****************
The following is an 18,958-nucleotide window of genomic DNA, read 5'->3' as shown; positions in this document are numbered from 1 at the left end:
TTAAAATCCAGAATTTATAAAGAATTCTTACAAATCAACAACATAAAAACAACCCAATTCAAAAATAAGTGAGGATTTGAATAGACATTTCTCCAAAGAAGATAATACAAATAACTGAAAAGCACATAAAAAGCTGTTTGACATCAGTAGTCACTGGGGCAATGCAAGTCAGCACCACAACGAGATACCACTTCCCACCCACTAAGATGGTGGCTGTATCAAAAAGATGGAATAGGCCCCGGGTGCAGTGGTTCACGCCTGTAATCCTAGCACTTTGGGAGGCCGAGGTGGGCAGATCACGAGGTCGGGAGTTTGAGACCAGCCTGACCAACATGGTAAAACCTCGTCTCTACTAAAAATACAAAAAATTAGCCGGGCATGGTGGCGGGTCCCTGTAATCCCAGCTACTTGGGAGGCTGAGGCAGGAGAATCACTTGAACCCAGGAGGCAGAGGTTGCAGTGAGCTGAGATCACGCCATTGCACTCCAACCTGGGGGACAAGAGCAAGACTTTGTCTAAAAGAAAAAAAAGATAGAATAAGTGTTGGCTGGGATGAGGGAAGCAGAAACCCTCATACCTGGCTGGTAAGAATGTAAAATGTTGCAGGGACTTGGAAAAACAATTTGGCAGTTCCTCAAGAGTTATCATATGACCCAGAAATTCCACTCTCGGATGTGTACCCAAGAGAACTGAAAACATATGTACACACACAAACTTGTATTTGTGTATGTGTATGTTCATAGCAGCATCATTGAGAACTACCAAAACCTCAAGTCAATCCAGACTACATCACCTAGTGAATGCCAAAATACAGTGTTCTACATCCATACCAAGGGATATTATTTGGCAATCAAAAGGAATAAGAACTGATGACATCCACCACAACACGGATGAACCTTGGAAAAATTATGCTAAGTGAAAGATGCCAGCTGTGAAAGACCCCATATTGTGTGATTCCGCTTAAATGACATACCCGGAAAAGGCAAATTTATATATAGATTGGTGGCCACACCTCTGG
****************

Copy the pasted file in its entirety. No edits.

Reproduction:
The following is an 18,958-nucleotide window of genomic DNA, read 5'->3' as shown; positions in this document are numbered from 1 at the left end:
TTAAAATCCAGAATTTATAAAGAATTCTTACAAATCAACAACATAAAAACAACCCAATTCAAAAATAAGTGAGGATTTGAATAGACATTTCTCCAAAGAAGATAATACAAATAACTGAAAAGCACATAAAAAGCTGTTTGACATCAGTAGTCACTGGGGCAATGCAAGTCAGCACCACAACGAGATACCACTTCCCACCCACTAAGATGGTGGCTGTATCAAAAAGATGGAATAGGCCCCGGGTGCAGTGGTTCACGCCTGTAATCCTAGCACTTTGGGAGGCCGAGGTGGGCAGATCACGAGGTCGGGAGTTTGAGACCAGCCTGACCAACATGGTAAAACCTCGTCTCTACTAAAAATACAAAAAATTAGCCGGGCATGGTGGCGGGTCCCTGTAATCCCAGCTACTTGGGAGGCTGAGGCAGGAGAATCACTTGAACCCAGGAGGCAGAGGTTGCAGTGAGCTGAGATCACGCCATTGCACTCCAACCTGGGGGACAAGAGCAAGACTTTGTCTAAAAGAAAAAAAAGATAGAATAAGTGTTGGCTGGGATGAGGGAAGCAGAAACCCTCATACCTGGCTGGTAAGAATGTAAAATGTTGCAGGGACTTGGAAAAACAATTTGGCAGTTCCTCAAGAGTTATCATATGACCCAGAAATTCCACTCTCGGATGTGTACCCAAGAGAACTGAAAACATATGTACACACACAAACTTGTATTTGTGTATGTGTATGTTCATAGCAGCATCATTGAGAACTACCAAAACCTCAAGTCAATCCAGACTACATCACCTAGTGAATGCCAAAATACAGTGTTCTACATCCATACCAAGGGATATTATTTGGCAATCAAAAGGAATAAGAACTGATGACATCCACCACAACACGGATGAACCTTGGAAAAATTATGCTAAGTGAAAGATGCCAGCTGTGAAAGACCCCATATTGTGTGATTCCGCTTAAATGACATACCCGGAAAAGGCAAATTTATATATAGATTGGTGGCCACACCTCTGG